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Dallas Isn’t Done Dealing With Its Confederate Monuments

Months after the removal of a Robert E. Lee statue, City Council is set this week to again pick up the debate over what to do with Dallas' remaining Confederate monuments.
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After months of heated debate that culminated with the removal of the Robert E. Lee statue in Oak Lawn last year, the city seemingly pumped the brakes on plans to immediately address Dallas’ other Confederate monuments, including a memorial downtown and street names throughout the city.

That debate is set to pick up where it left off this week, as the City Council on Wednesday will be briefed on city staff’s recommendations of what to do with public reminders of the Confederacy. These recommendations, put together by members of the city’s office of cultural affairs, as well as the parks and recreation and sustainable development departments, diverge in some ways from the suggestions of a task force formed last year to address the same questions. Any decision will ultimately lie with the City Council.

City staff and the task force agree on what should be the fate of the Lee statue, presently stowed away at a Naval Air Station in Grand Prairie: Loan Lee to the Texas Civil War Museum in White Settlement, displaying the general with historical context. Relocating the statue to the museum would cost an estimated $75,000, with another $125,000 toward removing the granite base and surrounding steps that held the statue in the Oak Lawn park that formerly bore Lee’s name. City staff did, however, tell the Dallas Morning News that the museum and private donors may help pay for moving costs. Plan B is to sell the statue “via a fine art auction house.” Its appraised value, if you’re wondering, the city puts at $950,000.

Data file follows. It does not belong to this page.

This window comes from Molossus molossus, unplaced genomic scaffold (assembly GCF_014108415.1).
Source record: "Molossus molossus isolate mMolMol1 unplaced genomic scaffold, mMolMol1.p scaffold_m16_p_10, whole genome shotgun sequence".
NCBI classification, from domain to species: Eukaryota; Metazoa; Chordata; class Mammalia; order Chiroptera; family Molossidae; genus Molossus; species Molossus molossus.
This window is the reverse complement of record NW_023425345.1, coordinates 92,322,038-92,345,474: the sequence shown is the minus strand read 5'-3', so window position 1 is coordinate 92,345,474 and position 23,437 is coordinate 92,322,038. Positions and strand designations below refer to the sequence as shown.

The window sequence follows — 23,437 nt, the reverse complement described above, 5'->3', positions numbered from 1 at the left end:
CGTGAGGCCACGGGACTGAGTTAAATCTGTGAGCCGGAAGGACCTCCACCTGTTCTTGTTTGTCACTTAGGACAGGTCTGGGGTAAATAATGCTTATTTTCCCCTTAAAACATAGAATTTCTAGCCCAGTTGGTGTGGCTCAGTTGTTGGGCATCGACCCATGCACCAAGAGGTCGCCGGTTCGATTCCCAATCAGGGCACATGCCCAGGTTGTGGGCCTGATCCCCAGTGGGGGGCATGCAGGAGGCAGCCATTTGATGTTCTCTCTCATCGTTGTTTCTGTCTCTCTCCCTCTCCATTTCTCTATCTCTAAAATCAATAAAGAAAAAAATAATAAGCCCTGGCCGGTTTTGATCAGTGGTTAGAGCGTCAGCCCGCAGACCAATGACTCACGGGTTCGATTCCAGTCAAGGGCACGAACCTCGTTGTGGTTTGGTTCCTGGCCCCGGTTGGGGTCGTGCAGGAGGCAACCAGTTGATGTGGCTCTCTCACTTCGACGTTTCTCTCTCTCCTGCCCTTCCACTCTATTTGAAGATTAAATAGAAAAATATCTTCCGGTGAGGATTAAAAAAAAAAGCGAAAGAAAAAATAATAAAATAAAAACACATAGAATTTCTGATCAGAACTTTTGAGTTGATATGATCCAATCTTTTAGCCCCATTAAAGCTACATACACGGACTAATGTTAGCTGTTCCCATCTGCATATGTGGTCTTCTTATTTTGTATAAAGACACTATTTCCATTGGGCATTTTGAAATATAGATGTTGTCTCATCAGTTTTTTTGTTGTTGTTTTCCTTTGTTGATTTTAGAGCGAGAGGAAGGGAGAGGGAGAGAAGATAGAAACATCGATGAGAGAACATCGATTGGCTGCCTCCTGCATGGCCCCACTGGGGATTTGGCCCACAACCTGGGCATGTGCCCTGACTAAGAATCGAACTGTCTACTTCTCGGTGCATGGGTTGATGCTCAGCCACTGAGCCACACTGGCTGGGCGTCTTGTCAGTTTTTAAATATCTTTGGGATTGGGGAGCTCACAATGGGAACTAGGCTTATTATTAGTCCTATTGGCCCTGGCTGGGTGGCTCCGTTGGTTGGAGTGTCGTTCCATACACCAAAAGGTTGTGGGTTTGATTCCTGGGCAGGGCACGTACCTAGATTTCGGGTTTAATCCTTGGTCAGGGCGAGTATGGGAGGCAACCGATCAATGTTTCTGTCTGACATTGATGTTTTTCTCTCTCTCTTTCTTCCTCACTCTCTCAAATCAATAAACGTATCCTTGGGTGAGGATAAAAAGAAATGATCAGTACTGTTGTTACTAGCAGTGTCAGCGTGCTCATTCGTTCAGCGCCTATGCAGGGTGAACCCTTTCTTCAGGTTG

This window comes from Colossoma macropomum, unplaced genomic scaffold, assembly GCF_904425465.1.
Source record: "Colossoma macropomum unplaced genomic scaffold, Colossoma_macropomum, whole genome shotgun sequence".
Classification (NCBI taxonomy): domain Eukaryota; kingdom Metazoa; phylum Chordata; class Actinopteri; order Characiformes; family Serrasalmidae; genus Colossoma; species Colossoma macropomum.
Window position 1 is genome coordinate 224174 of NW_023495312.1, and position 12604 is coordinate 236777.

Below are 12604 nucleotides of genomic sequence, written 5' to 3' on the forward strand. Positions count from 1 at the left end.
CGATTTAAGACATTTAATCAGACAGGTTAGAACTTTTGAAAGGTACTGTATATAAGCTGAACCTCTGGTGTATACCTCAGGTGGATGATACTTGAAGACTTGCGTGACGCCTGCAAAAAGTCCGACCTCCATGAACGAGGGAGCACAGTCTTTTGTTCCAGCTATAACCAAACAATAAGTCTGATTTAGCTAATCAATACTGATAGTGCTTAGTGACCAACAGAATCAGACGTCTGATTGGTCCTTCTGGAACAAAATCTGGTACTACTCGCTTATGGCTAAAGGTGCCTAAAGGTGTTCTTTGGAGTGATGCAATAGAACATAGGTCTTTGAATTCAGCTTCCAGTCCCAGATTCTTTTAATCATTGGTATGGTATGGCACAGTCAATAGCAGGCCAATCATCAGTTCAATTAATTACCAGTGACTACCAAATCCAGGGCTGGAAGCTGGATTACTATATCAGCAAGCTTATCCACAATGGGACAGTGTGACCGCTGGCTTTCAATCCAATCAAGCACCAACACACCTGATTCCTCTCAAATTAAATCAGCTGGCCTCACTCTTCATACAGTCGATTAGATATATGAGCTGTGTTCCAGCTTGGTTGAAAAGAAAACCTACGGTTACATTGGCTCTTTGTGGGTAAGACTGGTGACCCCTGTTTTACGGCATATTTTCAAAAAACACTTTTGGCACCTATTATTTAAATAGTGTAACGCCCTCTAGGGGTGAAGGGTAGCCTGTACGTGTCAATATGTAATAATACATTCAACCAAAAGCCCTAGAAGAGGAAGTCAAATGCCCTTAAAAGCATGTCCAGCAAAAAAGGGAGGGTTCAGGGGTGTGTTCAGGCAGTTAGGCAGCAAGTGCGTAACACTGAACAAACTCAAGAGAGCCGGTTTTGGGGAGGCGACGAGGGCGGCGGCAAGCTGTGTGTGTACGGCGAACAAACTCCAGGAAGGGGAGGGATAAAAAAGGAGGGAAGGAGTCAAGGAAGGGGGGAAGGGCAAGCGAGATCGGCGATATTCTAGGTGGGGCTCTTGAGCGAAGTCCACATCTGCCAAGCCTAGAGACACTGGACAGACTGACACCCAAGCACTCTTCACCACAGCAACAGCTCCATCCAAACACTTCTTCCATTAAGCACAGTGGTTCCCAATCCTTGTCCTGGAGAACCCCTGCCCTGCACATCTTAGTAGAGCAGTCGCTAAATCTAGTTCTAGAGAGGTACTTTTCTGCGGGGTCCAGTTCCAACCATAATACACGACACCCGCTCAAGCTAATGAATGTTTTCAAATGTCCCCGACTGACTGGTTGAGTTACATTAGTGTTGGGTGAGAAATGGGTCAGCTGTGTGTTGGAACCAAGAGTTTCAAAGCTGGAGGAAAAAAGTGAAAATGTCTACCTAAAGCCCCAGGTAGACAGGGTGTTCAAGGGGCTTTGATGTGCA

The biggest split here is on what to do with the Confederate memorial downtown. The task force recommended its removal. City staff would see it stay, but with new signs that give it historical context. This is partly recommended to save money ($25,000 for signage vs. more than $400,000 for removal), and partly because of the difficulties in removing the work without destroying it.

The recommendations are in sync on Fair Park. Add context to the art there, and commemorate the “Hall of Negro Life,” a building and exhibition hall featured at the Texas Centennial Exposition of 1936 and later razed. City staff put the price tag for this between $50,000 and $200,000.

As for the street names, city staff is on board with changing the name of Lee Parkway, named as it is for a Confederate general with no ties to Dallas. Richard Montgomery Gano and William Lewis Cabell were also Confederate soldiers, but each man later made notable civic contributions to Dallas—the briefing recommends leaving Gano Street and Cabell Drive alone.

Along with some other odds and ends, there’s at least one recommendation for a new memorial: A Texas Historical Marker downtown at the site where, in 1910, a black man named Allen Brooks was hanged by a mob in an act of “racial terror.”

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